CFF Player Profile: Laken Tomlinson, G
Argue all you want about upside or how he’ll translate to the NFL, but you can’t deny that Laken Tomlinson was the ‘cleanest’ guard in college football a year ago. Whether it in the run game or pass protection, no one was consistently effective as Tomlinson. There are certainly weaknesses in his game, but they show up so infrequently that he’s still our favorite guard in the class.
Overview and Stats
Tomlinson played 943 of a possible 1011 snaps at right guard for the Blue Devils last season and graded positively in all but one game (vs. Miami). He finished as our second-highest graded guard and was downgraded on just 4.34% of his snaps in 2014, the lowest percentage in the country. A Senior Bowl invite followed and he was by all accounts fantastic during the practice sessions in Mobile. During the actual game Tomlinson graded out positively, but had a few hiccups in pass protection that were uncharacteristic.
His combine performance wasn’t anything to write home about, but he’s not close to garnering a ‘poor athlete’ label by any means. His average athleticism will in all likelihood keep him out of the discussion for the first day of the draft, but his NFL ceiling is still incredibly high.
Run blocking is Tomlinson’s calling card. There wasn’t a guard in the NCAA last season that handled himself better in one-on-one situations at the line of scrimmage. His ability to drop his hips and leverage defensive linemen was second to none. Unlike some, Tomlinson routinely finishes his blocks by working himself between the defender and the point of attack and not letting them back over the top. Pulling around on power or even pulling to the edge, Tomlinson showed the capability to locate, engage, and generate movement that is rare for someone of his size (6-foot-3, 323 pounds). Just ask Syracuse’s Ryan Sloan whom Tomlinson buried into the turf after pulling left with 0:50 remaining in the first quarter of their Week 11 matchup.
He’s not without flaws, though, and any imperfection that shows up on tape now will get exacerbated at the next level. Tomlinson too often leans his chest on defenders and drives instead of locking out his arms. Defenders used that against him and were able to get their hands inside Tomlinson and shed. He wasn’t as proficient at finding linebackers on the second level as you would like to see from a guard in a zone scheme. Foot speed and lateral agility will be a limitation for Tomlinson throughout his career. As you can see from the chart above, though, for all of Tomlinson’s shortcomings he still was rarely beaten and that’s what’s most important at the guard position.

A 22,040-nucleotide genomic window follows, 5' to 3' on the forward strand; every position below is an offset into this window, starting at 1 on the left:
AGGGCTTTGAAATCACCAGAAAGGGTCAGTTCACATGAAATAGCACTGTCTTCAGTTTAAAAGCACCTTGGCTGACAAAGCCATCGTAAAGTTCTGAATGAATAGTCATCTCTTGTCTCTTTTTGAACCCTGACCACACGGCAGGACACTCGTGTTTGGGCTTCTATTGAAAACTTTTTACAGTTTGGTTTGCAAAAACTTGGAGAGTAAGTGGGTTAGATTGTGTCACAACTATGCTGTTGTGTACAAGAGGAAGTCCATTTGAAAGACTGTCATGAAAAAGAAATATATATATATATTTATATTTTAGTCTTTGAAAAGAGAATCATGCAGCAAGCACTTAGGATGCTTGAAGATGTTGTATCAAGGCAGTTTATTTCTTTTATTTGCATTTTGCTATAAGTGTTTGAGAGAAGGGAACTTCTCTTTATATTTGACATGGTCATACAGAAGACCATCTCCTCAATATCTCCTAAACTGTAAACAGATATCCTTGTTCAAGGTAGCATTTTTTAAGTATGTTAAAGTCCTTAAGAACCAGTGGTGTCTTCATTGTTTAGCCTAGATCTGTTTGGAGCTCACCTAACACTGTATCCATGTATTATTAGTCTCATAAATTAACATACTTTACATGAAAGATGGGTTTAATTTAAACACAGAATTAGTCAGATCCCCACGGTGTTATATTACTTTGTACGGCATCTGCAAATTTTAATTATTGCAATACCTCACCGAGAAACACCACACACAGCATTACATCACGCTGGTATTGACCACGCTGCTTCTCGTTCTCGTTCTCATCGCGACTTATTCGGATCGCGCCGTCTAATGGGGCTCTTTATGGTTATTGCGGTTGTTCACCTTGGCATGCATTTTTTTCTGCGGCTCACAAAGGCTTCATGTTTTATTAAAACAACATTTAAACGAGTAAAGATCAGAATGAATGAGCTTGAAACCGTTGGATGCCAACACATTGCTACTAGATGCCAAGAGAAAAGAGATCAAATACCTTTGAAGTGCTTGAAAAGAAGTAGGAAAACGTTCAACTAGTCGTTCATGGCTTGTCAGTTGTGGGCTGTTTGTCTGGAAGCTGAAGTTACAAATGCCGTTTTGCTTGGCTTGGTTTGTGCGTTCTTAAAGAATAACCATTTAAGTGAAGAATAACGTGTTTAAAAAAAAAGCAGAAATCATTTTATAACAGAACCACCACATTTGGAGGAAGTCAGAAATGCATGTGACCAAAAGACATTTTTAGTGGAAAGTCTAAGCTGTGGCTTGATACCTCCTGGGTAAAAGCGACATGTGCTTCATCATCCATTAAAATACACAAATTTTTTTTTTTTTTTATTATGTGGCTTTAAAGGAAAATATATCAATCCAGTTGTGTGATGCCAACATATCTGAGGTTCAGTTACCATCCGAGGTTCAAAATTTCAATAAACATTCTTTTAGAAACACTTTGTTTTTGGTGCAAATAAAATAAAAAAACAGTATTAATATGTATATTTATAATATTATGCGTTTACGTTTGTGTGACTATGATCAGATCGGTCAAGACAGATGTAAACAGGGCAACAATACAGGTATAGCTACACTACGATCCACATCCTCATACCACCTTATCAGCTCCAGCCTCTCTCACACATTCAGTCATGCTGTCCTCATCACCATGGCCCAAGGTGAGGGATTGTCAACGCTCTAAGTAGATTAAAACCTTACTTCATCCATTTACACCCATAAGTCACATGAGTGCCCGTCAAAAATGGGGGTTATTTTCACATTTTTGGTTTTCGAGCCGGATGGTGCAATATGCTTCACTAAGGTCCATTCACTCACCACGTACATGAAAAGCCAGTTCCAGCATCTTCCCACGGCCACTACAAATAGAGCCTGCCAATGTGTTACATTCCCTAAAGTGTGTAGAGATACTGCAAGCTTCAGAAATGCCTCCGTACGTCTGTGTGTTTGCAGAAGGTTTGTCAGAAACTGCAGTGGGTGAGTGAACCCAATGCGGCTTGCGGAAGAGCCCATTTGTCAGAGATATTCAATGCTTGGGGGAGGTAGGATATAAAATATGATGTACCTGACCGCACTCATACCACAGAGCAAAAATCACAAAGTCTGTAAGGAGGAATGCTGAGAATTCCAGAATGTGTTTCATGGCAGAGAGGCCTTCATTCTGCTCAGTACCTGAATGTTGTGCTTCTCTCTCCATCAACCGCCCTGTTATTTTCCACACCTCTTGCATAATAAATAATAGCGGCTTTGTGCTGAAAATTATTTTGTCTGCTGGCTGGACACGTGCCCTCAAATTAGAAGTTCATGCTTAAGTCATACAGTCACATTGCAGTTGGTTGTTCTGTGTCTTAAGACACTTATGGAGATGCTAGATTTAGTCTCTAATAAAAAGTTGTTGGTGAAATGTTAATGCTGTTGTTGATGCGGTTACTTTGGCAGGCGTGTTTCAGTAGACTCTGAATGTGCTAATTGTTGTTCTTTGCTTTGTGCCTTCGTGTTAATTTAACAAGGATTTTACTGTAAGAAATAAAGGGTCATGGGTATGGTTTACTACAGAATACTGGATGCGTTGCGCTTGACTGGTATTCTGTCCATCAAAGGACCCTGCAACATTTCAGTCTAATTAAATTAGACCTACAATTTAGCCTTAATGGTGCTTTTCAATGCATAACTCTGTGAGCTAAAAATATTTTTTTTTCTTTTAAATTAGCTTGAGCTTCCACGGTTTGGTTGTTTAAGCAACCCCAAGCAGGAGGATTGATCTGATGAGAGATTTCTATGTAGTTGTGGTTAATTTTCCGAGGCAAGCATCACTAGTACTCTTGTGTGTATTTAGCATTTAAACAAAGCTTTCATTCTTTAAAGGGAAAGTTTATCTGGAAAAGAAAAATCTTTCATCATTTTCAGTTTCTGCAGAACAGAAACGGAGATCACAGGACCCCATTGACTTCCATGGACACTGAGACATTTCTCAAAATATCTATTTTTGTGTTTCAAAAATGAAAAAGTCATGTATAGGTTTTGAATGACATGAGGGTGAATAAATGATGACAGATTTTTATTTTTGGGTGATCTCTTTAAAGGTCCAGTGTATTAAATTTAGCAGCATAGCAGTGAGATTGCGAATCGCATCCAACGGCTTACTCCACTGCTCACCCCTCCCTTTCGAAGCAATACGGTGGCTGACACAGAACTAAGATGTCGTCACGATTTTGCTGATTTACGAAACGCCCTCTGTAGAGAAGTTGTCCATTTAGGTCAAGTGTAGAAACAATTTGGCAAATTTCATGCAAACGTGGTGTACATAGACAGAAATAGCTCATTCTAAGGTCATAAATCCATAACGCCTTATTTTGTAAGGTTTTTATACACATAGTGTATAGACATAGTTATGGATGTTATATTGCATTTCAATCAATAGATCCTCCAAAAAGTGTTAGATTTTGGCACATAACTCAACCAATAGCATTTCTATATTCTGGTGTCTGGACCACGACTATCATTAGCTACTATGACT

This is the main reason for pause with Tomlinson. While he was as stout as they come against the bull rush, the same agility constraints in his run blocking show up in his pass blocking. Counter moves and tackle-end stunts accounted for almost all of Tomlinson’s pressures yielded in 2014. He just doesn’t have the quickness to adjust when a player gets the edge on him. With the rise of sub-package interior rushers, Tomlinson could struggle early on in obvious passing situations.
With that being said, these are all just projections of areas he could be deficient. The fact of the matter is that he was the best pass protector in the NCAA last season. The numbers above are simply remarkable as he allowed four total pressures on the year playing in a Power 5 conference. While the Duke guard managed to skirt the talented interiors from Clemson and Louisville in the ACC, he can only play who’s in front of him and he dominated any and all comers.
Tomlinson makes up for a lot of his change of direction drawbacks by having a rock solid initial punch that deadens any momentum the defensive lineman has. You often hear of linemen described as waistbenders or lungers and Tomlinson is neither of those. He sits back patiently and is on balance through initial contact. This can sometimes lead to a late punch and leave his chest open to a bull rush, but he has such a strong anchor that he’s rarely worried about that possibility.
The big question is how much is his athleticism going hinder Tomlinson in the NFL? Besides him not being a great fit for a zone-heavy scheme, specifically outside zone, all of my run game concerns are minor nitpicks at best. As far as pass protection goes that could be a different story. They only get quicker on the NFL level, but it’s hard to call six downgrades all season in pass protection a glaring concern.
There are far worse athletes than Tomlinson getting the job done in pass protection at a high level right now in the NFL. He may not have the freakish qualities of a Chance Warmack or Jonathan Cooper and because of that he’ll go much later in the draft than those two did, but he has easily the fewest issues in this year’s guard class.
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